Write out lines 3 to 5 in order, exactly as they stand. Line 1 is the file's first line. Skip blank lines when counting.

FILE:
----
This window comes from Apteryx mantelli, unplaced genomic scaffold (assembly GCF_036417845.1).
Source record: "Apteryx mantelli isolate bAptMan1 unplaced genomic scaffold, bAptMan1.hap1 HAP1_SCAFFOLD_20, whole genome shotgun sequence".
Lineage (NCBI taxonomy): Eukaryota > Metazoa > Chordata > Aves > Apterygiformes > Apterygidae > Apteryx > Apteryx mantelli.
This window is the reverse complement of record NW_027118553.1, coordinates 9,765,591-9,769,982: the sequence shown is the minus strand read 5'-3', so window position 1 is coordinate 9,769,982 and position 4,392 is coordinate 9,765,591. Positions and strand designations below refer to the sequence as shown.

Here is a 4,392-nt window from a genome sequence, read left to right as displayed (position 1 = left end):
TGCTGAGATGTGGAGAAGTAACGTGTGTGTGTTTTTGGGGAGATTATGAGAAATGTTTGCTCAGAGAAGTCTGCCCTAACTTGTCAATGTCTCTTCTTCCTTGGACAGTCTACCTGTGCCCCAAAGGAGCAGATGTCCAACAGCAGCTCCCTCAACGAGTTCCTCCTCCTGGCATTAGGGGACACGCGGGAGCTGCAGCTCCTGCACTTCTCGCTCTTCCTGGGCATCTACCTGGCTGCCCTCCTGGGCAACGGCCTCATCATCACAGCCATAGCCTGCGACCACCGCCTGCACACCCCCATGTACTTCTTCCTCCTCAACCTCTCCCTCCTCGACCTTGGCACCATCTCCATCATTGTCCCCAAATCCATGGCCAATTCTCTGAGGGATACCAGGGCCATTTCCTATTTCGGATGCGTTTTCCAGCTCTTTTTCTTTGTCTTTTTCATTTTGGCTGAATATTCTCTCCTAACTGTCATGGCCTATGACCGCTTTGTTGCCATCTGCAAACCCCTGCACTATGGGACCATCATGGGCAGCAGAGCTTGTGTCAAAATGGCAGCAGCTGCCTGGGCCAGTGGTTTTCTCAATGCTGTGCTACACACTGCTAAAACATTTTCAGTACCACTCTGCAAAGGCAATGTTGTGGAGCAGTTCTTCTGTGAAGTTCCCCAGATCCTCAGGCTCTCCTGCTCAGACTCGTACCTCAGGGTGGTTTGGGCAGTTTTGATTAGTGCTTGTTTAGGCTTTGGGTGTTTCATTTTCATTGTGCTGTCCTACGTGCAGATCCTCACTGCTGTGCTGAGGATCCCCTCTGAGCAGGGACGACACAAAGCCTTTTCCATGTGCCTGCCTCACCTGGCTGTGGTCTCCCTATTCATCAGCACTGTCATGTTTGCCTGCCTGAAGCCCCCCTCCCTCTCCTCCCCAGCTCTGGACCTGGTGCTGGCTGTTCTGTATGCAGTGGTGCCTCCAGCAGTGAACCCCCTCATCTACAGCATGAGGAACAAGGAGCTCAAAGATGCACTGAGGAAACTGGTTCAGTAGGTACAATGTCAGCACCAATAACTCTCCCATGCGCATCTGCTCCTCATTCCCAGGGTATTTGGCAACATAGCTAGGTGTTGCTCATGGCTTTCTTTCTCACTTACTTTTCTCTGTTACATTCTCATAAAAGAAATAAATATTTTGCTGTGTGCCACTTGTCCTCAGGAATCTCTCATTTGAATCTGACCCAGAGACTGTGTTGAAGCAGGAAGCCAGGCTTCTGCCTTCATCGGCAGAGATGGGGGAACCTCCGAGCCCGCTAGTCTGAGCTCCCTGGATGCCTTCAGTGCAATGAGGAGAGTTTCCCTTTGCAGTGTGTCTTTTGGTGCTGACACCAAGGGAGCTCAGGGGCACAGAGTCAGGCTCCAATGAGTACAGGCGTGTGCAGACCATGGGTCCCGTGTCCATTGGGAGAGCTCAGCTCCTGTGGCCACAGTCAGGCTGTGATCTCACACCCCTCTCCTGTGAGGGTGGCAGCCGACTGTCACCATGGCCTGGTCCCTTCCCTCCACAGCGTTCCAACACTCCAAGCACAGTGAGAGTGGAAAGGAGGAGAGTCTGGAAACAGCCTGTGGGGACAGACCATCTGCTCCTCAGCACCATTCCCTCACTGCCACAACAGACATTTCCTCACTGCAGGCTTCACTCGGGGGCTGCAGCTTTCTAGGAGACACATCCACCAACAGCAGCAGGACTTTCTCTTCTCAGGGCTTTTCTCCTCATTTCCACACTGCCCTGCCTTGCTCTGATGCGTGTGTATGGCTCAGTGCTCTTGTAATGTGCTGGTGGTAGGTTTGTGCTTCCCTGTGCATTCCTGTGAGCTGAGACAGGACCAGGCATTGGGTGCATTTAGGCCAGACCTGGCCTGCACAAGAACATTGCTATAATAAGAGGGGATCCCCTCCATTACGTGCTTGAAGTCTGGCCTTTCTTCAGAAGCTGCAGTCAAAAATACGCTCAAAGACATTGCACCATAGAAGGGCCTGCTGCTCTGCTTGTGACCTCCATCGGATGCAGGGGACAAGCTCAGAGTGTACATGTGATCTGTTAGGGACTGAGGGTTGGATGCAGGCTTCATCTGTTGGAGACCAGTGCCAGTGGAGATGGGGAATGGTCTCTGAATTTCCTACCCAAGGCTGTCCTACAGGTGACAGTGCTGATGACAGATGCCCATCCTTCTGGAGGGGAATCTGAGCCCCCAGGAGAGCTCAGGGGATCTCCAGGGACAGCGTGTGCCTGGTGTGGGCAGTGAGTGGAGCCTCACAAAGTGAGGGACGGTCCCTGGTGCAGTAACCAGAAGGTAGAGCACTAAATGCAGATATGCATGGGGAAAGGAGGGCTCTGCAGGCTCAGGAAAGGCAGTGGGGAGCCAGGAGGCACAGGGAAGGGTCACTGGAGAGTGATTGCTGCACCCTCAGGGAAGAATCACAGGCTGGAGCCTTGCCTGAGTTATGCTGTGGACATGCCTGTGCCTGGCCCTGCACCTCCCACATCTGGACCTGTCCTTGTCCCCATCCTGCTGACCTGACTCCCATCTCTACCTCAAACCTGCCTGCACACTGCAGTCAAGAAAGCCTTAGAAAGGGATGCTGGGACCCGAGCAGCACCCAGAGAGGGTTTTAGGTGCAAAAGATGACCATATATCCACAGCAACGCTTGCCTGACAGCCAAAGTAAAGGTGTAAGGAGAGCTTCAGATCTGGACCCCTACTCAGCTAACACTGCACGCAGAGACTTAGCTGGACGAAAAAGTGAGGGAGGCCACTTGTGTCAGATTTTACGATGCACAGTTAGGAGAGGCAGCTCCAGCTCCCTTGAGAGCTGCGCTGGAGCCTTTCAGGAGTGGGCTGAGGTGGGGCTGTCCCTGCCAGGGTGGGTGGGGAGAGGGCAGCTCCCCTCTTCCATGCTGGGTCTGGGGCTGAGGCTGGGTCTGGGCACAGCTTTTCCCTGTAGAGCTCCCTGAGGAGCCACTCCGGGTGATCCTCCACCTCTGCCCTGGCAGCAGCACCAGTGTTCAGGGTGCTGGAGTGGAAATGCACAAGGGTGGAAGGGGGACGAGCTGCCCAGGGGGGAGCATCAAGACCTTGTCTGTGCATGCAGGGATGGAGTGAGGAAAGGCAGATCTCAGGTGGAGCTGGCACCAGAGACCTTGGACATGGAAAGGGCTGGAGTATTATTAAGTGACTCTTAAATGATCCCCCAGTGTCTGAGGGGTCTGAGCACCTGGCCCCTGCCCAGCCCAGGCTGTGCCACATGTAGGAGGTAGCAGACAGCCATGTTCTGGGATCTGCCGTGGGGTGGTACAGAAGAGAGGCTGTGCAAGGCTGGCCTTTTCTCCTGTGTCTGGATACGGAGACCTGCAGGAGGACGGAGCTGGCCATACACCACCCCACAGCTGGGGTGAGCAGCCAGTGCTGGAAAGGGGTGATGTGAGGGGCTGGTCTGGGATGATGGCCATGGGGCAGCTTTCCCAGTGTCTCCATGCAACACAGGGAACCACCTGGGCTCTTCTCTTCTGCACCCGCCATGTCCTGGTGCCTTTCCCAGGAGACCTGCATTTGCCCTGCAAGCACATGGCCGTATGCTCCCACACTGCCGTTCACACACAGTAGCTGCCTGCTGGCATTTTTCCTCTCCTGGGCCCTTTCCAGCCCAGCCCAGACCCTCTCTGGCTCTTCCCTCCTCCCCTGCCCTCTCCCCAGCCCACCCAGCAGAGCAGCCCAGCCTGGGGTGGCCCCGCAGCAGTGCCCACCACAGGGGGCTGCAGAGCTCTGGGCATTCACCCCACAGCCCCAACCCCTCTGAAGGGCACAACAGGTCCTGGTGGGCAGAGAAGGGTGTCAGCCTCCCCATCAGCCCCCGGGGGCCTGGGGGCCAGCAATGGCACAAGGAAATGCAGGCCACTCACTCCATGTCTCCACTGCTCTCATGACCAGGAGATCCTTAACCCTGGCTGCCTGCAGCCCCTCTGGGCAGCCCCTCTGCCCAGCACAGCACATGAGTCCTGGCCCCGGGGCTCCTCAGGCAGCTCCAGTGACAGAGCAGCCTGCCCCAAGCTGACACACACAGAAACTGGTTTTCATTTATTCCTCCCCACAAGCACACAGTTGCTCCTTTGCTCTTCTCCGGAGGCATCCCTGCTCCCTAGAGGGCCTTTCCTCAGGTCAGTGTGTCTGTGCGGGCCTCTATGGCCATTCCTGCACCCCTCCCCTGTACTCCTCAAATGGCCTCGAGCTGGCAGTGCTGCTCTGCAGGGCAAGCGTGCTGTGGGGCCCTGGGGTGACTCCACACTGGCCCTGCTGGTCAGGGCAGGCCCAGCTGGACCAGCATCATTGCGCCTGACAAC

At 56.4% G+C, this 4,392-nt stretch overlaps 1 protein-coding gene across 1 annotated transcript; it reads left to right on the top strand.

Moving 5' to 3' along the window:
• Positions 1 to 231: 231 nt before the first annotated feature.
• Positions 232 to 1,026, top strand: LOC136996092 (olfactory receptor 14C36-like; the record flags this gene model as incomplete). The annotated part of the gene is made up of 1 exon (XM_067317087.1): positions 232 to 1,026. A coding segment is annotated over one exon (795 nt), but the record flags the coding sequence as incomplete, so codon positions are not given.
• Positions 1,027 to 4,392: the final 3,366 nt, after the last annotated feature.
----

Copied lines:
Lineage (NCBI taxonomy): Eukaryota > Metazoa > Chordata > Aves > Apterygiformes > Apterygidae > Apteryx > Apteryx mantelli.
This window is the reverse complement of record NW_027118553.1, coordinates 9,765,591-9,769,982: the sequence shown is the minus strand read 5'-3', so window position 1 is coordinate 9,769,982 and position 4,392 is coordinate 9,765,591. Positions and strand designations below refer to the sequence as shown.

Here is a 4,392-nt window from a genome sequence, read left to right as displayed (position 1 = left end):